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Clean single-source support for Python 3 and 2

Project description

The future module helps run Python 3.x-compatible code under Python 2 with minimal code cruft.

The goal is to allow you to write clean, modern, forward-compatible Python 3 code today and to run it with minimal effort under Python 2 alongside a Python 2 stack that may contain dependencies that have not yet been ported to Python 3.

It is designed to be used as follows:

from __future__ import (division, absolute_import, print_function,
from future import *

followed by clean Python 3 code (with a few restrictions) that can run unchanged on Python 2.7.

On Python 3, the from future import * line has no effect (i.e. zero namespace pollution.) On Python 2 it shadows builtins to provide the Python 3 semantics. (See below for the explicit import form.)

After the imports, this code runs identically on Python 3 and 2:

# New iterable range object with slicing support
for i in range(10**11)[:10]:

# Other common iterators: map, reduce, zip
my_iter = zip(range(3), ['a', 'b', 'c'])
assert my_iter != list(my_iter)

# New simpler super() function:
class VerboseList(list):
    def append(self, item):
        print('Adding an item')

# These raise NameErrors:
# apply(), cmp(), coerce(), reduce(), xrange(), etc.

# This identity is restored. This is normally valid on Py3 and Py2, but
# 'from __future__ import unicode_literals' breaks it on Py2:
assert isinstance('happy', str)

# The round() function behaves as it does in Python 3, using "Banker's
# Rounding" to the nearest even last digit:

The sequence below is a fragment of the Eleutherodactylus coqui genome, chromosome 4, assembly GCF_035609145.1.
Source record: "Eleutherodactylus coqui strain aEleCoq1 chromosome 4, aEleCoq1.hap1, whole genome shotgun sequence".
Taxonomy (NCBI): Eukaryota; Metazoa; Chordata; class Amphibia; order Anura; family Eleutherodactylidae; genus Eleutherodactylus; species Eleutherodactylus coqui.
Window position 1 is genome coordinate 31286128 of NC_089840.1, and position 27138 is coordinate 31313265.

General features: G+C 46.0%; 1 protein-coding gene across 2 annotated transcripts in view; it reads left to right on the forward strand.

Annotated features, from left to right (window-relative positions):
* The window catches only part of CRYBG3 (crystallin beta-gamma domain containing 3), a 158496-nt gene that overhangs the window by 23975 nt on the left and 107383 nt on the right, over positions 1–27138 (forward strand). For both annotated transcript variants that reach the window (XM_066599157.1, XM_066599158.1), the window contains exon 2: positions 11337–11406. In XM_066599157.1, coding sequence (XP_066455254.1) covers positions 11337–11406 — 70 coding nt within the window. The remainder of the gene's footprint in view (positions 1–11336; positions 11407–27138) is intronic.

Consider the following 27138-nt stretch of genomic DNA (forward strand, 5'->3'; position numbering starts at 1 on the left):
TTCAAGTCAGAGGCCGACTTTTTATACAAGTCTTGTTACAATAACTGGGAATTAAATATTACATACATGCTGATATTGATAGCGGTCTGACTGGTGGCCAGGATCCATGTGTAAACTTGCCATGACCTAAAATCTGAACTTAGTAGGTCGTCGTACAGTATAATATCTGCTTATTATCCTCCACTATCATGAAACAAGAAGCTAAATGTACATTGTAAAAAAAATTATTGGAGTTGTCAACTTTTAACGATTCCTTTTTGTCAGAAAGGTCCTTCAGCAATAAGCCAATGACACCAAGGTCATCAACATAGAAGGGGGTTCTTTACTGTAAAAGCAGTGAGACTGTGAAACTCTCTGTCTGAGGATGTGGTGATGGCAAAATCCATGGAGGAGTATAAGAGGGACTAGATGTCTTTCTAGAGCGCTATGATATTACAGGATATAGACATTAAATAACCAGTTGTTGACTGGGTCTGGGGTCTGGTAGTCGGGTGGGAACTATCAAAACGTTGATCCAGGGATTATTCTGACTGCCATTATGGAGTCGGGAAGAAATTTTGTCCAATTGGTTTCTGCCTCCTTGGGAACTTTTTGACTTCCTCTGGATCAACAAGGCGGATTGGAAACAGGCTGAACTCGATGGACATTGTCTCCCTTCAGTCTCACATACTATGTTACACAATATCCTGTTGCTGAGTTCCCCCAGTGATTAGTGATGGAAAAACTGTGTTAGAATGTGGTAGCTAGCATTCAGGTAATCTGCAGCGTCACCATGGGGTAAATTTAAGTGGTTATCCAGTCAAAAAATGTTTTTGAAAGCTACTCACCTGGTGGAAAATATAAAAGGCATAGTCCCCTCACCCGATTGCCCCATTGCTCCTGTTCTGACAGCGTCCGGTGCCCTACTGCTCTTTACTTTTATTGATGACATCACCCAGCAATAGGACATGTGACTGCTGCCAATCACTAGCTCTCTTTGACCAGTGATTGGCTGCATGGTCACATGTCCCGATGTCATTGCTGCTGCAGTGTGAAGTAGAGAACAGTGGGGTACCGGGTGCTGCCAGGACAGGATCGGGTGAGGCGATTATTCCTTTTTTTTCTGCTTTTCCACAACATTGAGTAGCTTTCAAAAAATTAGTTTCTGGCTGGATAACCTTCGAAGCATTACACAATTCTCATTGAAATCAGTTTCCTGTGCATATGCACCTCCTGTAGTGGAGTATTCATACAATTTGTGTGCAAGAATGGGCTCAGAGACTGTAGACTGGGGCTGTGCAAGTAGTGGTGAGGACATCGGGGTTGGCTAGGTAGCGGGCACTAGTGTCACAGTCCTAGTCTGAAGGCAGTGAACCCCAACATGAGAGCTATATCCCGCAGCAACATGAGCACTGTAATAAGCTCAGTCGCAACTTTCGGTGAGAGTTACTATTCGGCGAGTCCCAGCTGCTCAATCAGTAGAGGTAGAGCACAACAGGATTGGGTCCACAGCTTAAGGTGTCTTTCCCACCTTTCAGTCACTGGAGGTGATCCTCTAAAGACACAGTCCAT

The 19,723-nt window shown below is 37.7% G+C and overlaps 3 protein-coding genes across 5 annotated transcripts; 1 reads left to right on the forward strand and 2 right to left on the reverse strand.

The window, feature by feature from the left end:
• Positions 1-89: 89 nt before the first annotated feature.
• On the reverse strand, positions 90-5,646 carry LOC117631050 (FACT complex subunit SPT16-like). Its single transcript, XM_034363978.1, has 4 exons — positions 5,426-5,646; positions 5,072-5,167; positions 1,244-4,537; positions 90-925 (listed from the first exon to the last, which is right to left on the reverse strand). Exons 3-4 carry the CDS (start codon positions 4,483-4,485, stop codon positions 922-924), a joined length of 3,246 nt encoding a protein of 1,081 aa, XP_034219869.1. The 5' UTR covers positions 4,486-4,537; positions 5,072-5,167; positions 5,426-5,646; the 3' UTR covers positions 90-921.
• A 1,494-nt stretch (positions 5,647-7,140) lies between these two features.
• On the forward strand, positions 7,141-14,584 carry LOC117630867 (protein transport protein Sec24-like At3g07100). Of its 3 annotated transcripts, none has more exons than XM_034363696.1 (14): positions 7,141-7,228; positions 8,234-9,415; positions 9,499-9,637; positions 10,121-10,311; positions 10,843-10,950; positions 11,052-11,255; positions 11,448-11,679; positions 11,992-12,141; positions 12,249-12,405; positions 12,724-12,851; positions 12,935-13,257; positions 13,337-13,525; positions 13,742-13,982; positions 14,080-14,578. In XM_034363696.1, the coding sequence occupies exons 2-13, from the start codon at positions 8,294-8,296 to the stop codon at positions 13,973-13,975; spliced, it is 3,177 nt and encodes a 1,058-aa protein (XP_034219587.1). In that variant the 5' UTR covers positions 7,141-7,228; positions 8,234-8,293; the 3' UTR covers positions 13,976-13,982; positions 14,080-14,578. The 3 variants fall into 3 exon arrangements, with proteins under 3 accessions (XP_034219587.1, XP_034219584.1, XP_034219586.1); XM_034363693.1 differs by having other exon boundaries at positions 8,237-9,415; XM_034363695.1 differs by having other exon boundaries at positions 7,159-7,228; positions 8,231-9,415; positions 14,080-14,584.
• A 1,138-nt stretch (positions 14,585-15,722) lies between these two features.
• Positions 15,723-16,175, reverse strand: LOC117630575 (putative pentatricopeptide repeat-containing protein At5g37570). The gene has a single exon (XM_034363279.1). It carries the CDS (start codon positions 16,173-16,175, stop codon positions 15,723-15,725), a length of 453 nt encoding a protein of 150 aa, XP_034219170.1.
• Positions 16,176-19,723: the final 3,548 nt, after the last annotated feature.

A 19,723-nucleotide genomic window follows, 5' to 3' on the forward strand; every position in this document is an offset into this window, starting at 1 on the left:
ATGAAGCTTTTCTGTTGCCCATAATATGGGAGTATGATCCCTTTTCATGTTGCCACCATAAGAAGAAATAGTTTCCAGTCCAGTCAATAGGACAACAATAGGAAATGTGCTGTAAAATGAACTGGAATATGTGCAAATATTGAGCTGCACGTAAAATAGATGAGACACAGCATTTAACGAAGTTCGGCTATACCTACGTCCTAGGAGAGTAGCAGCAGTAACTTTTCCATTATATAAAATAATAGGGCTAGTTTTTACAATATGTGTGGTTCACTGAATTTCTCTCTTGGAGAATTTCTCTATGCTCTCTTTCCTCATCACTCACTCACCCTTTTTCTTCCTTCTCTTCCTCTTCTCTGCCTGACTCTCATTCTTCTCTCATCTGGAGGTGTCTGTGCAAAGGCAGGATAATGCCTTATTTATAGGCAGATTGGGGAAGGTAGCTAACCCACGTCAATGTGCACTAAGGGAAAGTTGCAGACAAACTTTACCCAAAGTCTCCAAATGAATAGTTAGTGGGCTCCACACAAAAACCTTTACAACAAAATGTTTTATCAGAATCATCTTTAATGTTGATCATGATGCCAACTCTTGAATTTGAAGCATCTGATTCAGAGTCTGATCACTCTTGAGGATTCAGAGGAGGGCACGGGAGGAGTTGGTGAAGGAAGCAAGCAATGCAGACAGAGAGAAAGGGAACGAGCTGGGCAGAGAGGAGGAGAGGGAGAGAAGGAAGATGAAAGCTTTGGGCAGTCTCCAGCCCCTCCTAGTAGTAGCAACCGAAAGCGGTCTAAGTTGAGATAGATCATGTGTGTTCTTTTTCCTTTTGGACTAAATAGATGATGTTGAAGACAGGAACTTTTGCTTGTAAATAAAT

assert round(0.1250, 2) == 0.12

# input() is now safe (no eval()):
name = input('What is your name? ')
print('Hello ' + name)

future also supports the standard library reorganization (PEP 3108) via import hooks, allowing standard library modules to be accessed under their Python 3 names and locations:

from future import standard_library

import socketserver
import queue
import configparser
from collections import UserList
from itertools import filterfalse
# and other moved modules and definitions

It also includes backports for three stdlib packages from Py3 that were heavily refactored versus Py2:

import html, html.entities, html.parser
import http, http.client

These currently are not supported, but we may support them in the future:

import http.server, http.cookies, http.cookiejar
import urllib, urllib.parse, urllib.request, urllib.error

Explicit imports

If you prefer explicit imports, the explicit equivalent of the from future import * line above is:

from future.common_iterators import zip, map, filter
from future.builtins import ascii, oct, hex, chr
from future.modified_builtins import (range, super, round, input)
from future.disable_obsolete_builtins import (apply, cmp, coerce,
        execfile, file, long, raw_input, reduce, reload, unicode,
        xrange, StandardError)
from future.str_is_unicode import str

But please note that the API is still evolving rapidly.

See the docstrings for each of these modules for more info:

- future.standard_library
- future.common_iterators
- future.builtins
- future.modified_builtins
- future.disable_obsolete_builtins
- future.str_as_unicode

Automatic conversion

An experimental script called is included to aid in making either Python 2 code or Python 3 code compatible with both platforms using the future module. See


Author:Ed Schofield
Sponsor:Python Charmers Pty Ltd, Australia, and Python Charmers Pte Ltd, Singapore.
Others:The super() and range() functions are derived from Ryan Kelly’s magicsuper module and Dan Crosta’s xrange module. The python_2_unicode_compatible decorator is from django.utils.encoding. The fix_metaclass 2to3 fixer (from Armin Ronacher’s python-modernize) was authored by Jack Diederich and Daniel Neuhaeuser.


Copyright 2013 Python Charmers Pty Ltd, Australia. The software is distributed under an MIT licence. See LICENSE.txt.

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